Juggling life through a bi-polar lens. Sometimes up, sometimes down. Mostly trying to tread water in the middle. Creating a likeness to a normal life. Whatever "normal" is...

Sunday, 23 December 2007

Got a real tree? CHECK IT!!!!!!!!!!!!!!

Ahhhhhh..........didn't it look nice?

-I write that in the past tense, because I've had to strip the tree and smother it with insecticide till it's dripping!

Apparently, aphids hibernate in the winter, and there is nothing they like better to have a snooze in than a nice bushy little tree. Not too big, close to the ground, snug.... erm.... just like this one, actually!

Well, after two days in our living room with the fire on, they woke up thinking it was summertime and therefore.......party-time!

I'd had cards around the foot of the tree and on Thursday morning, went to put another card there, newly arrived. It was then that I noticed something sticky on one of the cards....... sap. Wherever the little ba***rds had nibbled, the tree had produced sticky sap to try to defend itself. It drowns the bug in sticky yuckiness, leaving it immobile. But it doesn't stop it nibbling in the first place, and therefore didn't stop the needles falling. Neither does it do anything to prevent further wee baby aphids from hatching and joining in the fun fun fun.


Just when I thought I had Christmas licked!

Everyone's coming to our house for Christmas... only had ten days notice of this, but hey! I can handle this! I CAN handle it! I keep telling myself I can. Bought food...........found bigger table in charity shop........... bought decorations in an early sale.......... all done, all OK. Didn't account for aphid invasion in the middle of winter. Silly me.

Hey ho!

So. Take this moral- if you have a real tree, go and examine it. NOW. Before it's too late.

Have a merry, bugless Christmas!

Friday, 7 December 2007


I don't really drink. Never got into the habit, or developed the taste.

Then came duloxetine, my latest anti-depressant, with bigger than the usual "do not drink while taking this medicine" warning. Why so big a warning this time? I looked it up on the net....

.....man! How do these things get licenses? This drug caused liver cancer in the rats it was tested on. If they put it to market even after that, what was the point of putting the animals through that?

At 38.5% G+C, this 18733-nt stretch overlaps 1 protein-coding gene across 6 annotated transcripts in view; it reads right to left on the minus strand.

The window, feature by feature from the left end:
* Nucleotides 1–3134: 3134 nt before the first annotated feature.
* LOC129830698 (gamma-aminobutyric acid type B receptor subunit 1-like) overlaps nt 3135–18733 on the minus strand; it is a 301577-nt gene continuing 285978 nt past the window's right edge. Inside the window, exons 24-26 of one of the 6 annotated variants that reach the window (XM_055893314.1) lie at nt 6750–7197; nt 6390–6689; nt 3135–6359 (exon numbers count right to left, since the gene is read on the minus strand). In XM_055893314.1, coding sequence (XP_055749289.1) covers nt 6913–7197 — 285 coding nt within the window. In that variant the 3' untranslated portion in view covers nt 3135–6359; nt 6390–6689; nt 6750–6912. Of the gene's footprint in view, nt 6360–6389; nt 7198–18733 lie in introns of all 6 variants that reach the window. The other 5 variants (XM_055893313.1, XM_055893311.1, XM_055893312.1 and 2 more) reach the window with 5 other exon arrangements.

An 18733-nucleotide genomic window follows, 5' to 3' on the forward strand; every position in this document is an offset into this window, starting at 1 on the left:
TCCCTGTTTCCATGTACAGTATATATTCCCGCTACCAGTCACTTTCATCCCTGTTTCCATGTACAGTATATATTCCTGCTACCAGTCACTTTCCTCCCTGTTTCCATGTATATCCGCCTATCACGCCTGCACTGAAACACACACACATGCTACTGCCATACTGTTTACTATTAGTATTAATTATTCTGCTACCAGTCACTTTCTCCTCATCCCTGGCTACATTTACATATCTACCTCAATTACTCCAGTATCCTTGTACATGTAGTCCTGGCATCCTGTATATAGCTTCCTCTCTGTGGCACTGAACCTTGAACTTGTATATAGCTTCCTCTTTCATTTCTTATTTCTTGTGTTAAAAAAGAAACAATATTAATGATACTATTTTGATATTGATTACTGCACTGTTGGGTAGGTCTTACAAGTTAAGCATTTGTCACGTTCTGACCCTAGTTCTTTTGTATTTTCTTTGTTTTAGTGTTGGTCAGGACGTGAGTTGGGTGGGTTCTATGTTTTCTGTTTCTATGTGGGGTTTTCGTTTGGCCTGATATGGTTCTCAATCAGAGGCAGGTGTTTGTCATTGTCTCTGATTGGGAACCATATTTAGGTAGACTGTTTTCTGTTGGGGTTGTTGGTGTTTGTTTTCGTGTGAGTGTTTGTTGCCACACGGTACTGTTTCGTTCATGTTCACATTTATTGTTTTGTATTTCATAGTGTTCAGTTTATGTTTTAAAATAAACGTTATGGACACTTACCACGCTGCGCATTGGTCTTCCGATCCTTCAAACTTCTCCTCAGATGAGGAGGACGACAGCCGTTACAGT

Anyway. So I've been taking Milk Thistle (silmarin) all the time I've been on it, as this is meant to help your liver.

I got the results of a recent blood test the other day- liver tested normal. Hurray!

So................ feeling a little wound up tonight, I decided to have some wine. Why not? The one that had been opend X weeks ago was off (really?) so I opened another. We have afew bottles- presents, winnings from pub quizes my partner went to, etc. All look the same to me, except some are red and some are white. I can usually tell from the label which is which, so I can cook with the right one. Ha!

Mmmm................. this red wine is gooooooooooood...........sweet, tasty, yum! Sip sip.... pour more.......

Then my partner says, "Hey! Hold on! That's not wine! That's PORT!"


Better put some paracetamol and water by my bed for the morning......


Thursday, 29 November 2007

What am I? Where am I?

You Are a Yellow Crayon

Your world is colored with happy, warm, fun colors.
You have a thoughtful and wise way about you. Some people might even consider you a genius.
Charming and eloquent, you are able to get people to do things your way.
While you seem spontaneous and free wheeling, you are calculating to the extreme.

Your color wheel opposite is purple. You both are charismatic leaders, but purple people act like you have no depth.

Calculating?????? Cheek!!!!!

This next one is based on Dante's Inferno. Your answers place you in one of
his 9 levels of Hell (his ten levels overall, if you count purgatory). I'm in the first level, folks. Not too bad! But whoa... look at this list!!!
VIOLENCE??? MALICIOUSNESS????? LOL! I can only think this is because I ticked yes to occasional suicidal thoughts, and even an attempt way back when.

Hey ho!

The Dante's Inferno Test has sent you to the First Level of Hell - Limbo!
Here is how you matched up against all the levels:

Purgatory (Repenting Believers)Very Low
Level 1 - Limbo (Virtuous Non-Believers)Very High
Level 2 (Lustful)Low
Level 3 (Gluttonous)Moderate
Level 4 (Prodigal and Avaricious)Very Low
Level 5 (Wrathful and Gloomy)Low
Level 6 - The City of Dis (Heretics)Very High
Level 7 (Violent)Very High
Level 8- the Malebolge (Fraudulent, Malicious, Panderers)High
Level 9 - Cocytus (Treacherous)Moderate

This next bit is how this level is described. Not too bad, really. Bit like life here, but without the religious fanatics. Looked at like that, it's a possible improvement!

First Level of Hell - Limbo

Charon ushers you across the river Acheron, and you find yourself upon the brink of grief's abysmal valley. You are in Limbo, a place of sorrow without torment. You encounter a seven-walled castle, and within those walls you find rolling fresh meadows illuminated by the light of reason, whereabout many shades dwell. These are the virtuous pagans, the great philosophers and authors, unbaptised children, and others unfit to enter the kingdom of heaven. You share company with Caesar, Homer, Virgil, Socrates, and Aristotle. There is no punishment here, and the atmosphere is peaceful, yet sad.

Take the Dante's Inferno Test

Tuesday, 27 November 2007

Polish workers, cats, trees and one Polish word.